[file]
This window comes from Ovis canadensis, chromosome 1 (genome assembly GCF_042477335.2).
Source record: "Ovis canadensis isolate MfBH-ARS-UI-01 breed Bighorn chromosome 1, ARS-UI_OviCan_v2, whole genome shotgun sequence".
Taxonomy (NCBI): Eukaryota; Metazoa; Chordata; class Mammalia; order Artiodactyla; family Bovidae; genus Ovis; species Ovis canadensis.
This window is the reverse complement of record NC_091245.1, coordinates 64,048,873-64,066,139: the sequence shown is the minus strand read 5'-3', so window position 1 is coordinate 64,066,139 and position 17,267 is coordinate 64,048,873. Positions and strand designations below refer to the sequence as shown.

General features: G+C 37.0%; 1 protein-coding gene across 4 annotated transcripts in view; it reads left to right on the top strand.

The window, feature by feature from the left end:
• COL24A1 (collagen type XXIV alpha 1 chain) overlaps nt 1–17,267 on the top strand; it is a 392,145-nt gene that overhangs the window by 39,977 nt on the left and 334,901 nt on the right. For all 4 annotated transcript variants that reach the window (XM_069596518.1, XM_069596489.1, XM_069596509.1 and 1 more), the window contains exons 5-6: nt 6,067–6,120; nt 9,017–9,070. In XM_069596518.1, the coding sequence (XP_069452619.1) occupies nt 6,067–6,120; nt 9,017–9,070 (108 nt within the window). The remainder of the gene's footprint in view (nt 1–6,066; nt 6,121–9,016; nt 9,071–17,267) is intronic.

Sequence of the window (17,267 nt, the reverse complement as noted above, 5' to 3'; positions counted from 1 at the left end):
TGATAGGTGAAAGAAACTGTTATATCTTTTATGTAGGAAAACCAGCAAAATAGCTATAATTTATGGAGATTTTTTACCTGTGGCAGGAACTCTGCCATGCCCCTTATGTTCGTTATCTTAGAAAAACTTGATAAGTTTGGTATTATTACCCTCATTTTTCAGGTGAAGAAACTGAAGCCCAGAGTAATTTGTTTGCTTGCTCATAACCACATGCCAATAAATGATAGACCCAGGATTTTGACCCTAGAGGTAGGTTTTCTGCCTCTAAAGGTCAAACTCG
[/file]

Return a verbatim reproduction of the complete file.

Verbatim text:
This window comes from Ovis canadensis, chromosome 1 (genome assembly GCF_042477335.2).
Source record: "Ovis canadensis isolate MfBH-ARS-UI-01 breed Bighorn chromosome 1, ARS-UI_OviCan_v2, whole genome shotgun sequence".
Taxonomy (NCBI): Eukaryota; Metazoa; Chordata; class Mammalia; order Artiodactyla; family Bovidae; genus Ovis; species Ovis canadensis.
This window is the reverse complement of record NC_091245.1, coordinates 64,048,873-64,066,139: the sequence shown is the minus strand read 5'-3', so window position 1 is coordinate 64,066,139 and position 17,267 is coordinate 64,048,873. Positions and strand designations below refer to the sequence as shown.

General features: G+C 37.0%; 1 protein-coding gene across 4 annotated transcripts in view; it reads left to right on the top strand.

The window, feature by feature from the left end:
• COL24A1 (collagen type XXIV alpha 1 chain) overlaps nt 1–17,267 on the top strand; it is a 392,145-nt gene that overhangs the window by 39,977 nt on the left and 334,901 nt on the right. For all 4 annotated transcript variants that reach the window (XM_069596518.1, XM_069596489.1, XM_069596509.1 and 1 more), the window contains exons 5-6: nt 6,067–6,120; nt 9,017–9,070. In XM_069596518.1, the coding sequence (XP_069452619.1) occupies nt 6,067–6,120; nt 9,017–9,070 (108 nt within the window). The remainder of the gene's footprint in view (nt 1–6,066; nt 6,121–9,016; nt 9,071–17,267) is intronic.

Sequence of the window (17,267 nt, the reverse complement as noted above, 5' to 3'; positions counted from 1 at the left end):
TGATAGGTGAAAGAAACTGTTATATCTTTTATGTAGGAAAACCAGCAAAATAGCTATAATTTATGGAGATTTTTTACCTGTGGCAGGAACTCTGCCATGCCCCTTATGTTCGTTATCTTAGAAAAACTTGATAAGTTTGGTATTATTACCCTCATTTTTCAGGTGAAGAAACTGAAGCCCAGAGTAATTTGTTTGCTTGCTCATAACCACATGCCAATAAATGATAGACCCAGGATTTTGACCCTAGAGGTAGGTTTTCTGCCTCTAAAGGTCAAACTCG